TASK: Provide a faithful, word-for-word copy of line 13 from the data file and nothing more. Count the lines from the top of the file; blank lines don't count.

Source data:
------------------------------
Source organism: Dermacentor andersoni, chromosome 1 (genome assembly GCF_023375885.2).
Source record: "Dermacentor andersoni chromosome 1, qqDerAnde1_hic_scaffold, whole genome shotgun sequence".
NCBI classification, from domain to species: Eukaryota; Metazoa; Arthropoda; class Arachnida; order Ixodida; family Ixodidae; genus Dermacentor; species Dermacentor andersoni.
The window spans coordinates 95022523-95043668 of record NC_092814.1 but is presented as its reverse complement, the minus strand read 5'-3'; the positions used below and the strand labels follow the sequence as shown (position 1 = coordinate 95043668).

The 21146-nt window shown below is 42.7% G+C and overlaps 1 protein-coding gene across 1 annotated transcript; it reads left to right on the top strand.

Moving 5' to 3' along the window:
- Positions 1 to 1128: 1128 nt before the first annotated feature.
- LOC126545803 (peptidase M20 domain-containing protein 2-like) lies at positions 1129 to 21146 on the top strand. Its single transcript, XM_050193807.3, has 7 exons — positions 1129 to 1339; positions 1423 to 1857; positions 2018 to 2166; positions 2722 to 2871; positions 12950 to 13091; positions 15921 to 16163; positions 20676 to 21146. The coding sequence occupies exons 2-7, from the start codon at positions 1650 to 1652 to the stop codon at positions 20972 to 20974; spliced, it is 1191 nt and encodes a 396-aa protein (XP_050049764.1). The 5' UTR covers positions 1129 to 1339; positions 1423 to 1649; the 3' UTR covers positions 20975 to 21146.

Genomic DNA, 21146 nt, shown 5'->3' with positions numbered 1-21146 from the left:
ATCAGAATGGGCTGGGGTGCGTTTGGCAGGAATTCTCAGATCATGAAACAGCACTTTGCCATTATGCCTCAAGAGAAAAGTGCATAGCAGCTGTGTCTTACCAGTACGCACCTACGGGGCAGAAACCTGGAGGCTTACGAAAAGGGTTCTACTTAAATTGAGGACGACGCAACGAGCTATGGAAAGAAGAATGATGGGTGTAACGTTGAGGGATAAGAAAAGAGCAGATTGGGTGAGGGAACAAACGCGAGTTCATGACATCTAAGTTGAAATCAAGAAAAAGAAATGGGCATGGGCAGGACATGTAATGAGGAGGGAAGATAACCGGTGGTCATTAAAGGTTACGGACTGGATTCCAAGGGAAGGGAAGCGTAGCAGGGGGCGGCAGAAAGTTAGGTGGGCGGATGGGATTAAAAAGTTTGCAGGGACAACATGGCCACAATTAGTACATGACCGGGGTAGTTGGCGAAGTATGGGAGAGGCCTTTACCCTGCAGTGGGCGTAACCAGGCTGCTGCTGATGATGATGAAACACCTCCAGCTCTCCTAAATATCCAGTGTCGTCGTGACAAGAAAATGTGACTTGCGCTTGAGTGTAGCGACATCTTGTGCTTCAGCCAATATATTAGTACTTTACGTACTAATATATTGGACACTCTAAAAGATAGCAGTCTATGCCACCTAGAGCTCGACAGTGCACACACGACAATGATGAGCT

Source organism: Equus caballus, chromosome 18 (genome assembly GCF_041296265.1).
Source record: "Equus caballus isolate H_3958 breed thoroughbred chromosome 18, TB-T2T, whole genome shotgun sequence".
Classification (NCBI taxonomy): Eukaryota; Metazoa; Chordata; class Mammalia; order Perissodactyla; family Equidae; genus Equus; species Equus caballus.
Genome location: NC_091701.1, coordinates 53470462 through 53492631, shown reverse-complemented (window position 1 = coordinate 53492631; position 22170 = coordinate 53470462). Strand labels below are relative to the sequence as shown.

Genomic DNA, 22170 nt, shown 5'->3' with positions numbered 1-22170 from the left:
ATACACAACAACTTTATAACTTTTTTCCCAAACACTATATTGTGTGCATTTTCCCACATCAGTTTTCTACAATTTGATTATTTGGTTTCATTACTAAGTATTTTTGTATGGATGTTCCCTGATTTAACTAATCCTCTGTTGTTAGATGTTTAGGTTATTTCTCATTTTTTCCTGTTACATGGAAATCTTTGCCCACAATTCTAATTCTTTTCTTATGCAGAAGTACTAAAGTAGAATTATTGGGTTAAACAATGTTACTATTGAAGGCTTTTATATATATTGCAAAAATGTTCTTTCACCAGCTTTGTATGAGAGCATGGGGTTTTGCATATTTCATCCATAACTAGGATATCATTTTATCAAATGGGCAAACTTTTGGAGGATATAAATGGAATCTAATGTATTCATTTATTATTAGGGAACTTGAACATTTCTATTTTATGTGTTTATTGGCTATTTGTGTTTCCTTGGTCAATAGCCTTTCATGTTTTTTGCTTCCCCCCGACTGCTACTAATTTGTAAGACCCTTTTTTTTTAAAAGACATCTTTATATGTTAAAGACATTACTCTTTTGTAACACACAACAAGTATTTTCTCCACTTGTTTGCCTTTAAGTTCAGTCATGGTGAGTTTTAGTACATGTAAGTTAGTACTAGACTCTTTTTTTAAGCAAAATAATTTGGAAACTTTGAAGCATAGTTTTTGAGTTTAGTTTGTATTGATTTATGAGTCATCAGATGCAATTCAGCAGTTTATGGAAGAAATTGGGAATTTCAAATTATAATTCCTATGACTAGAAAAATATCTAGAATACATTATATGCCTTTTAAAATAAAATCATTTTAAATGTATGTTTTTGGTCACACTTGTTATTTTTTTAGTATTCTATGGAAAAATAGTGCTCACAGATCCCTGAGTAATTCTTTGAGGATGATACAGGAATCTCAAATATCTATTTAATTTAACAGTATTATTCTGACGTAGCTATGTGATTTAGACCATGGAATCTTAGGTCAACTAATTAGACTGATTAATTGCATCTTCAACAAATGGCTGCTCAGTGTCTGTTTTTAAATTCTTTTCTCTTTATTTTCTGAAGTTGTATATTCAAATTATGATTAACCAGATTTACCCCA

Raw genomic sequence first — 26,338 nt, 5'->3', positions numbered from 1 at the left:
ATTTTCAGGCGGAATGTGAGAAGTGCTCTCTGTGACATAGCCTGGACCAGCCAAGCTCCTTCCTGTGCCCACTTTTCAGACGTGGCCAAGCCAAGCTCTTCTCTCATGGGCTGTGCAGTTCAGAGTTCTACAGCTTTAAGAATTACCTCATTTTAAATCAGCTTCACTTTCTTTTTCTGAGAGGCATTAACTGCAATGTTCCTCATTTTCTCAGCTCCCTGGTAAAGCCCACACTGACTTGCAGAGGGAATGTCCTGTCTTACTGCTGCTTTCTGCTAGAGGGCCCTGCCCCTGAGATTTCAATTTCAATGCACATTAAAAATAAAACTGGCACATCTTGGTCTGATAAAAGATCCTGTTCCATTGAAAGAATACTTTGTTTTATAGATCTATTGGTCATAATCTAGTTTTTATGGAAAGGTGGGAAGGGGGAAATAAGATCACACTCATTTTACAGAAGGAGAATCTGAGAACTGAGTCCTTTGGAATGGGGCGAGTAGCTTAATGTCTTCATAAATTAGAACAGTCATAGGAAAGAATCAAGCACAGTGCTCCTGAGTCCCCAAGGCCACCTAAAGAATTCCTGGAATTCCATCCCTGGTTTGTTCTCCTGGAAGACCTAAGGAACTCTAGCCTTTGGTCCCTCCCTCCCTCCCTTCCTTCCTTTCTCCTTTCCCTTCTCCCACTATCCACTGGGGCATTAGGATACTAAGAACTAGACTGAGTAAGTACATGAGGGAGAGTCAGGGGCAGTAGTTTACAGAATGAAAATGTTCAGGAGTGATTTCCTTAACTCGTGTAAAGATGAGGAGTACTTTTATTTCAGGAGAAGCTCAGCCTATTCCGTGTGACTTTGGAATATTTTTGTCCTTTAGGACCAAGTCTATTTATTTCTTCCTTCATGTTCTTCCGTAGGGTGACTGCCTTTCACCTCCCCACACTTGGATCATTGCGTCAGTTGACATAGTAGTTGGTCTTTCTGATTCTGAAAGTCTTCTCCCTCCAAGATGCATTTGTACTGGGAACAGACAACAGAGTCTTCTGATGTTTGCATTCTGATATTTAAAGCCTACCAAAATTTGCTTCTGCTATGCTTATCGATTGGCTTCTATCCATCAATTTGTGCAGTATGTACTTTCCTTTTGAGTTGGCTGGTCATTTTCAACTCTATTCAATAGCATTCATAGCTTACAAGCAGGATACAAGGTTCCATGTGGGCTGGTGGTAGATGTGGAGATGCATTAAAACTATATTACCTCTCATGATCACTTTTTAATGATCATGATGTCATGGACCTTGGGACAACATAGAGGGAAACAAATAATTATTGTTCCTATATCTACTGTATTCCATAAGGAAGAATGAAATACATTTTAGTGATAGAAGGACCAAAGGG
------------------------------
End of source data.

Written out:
Classification (NCBI taxonomy): Eukaryota; Metazoa; Chordata; class Mammalia; order Perissodactyla; family Equidae; genus Equus; species Equus caballus.